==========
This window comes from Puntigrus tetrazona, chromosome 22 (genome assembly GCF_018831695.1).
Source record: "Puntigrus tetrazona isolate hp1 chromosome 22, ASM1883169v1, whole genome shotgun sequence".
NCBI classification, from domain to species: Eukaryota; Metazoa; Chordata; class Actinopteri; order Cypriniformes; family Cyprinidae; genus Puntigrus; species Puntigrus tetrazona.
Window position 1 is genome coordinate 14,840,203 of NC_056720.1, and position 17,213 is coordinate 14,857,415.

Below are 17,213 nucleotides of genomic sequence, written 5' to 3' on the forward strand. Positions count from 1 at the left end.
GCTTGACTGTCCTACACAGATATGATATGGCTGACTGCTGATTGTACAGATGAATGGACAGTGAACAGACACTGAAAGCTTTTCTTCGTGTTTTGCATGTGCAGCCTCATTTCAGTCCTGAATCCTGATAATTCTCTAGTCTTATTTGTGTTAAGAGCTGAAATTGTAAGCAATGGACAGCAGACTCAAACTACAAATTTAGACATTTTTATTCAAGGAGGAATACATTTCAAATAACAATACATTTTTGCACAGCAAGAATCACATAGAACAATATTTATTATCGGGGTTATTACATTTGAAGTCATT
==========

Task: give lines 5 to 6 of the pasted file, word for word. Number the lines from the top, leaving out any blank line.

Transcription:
Below are 17,213 nucleotides of genomic sequence, written 5' to 3' on the forward strand. Positions count from 1 at the left end.
GCTTGACTGTCCTACACAGATATGATATGGCTGACTGCTGATTGTACAGATGAATGGACAGTGAACAGACACTGAAAGCTTTTCTTCGTGTTTTGCATGTGCAGCCTCATTTCAGTCCTGAATCCTGATAATTCTCTAGTCTTATTTGTGTTAAGAGCTGAAATTGTAAGCAATGGACAGCAGACTCAAACTACAAATTTAGACATTTTTATTCAAGGAGGAATACATTTCAAATAACAATACATTTTTGCACAGCAAGAATCACATAGAACAATATTTATTATCGGGGTTATTACATTTGAAGTCATT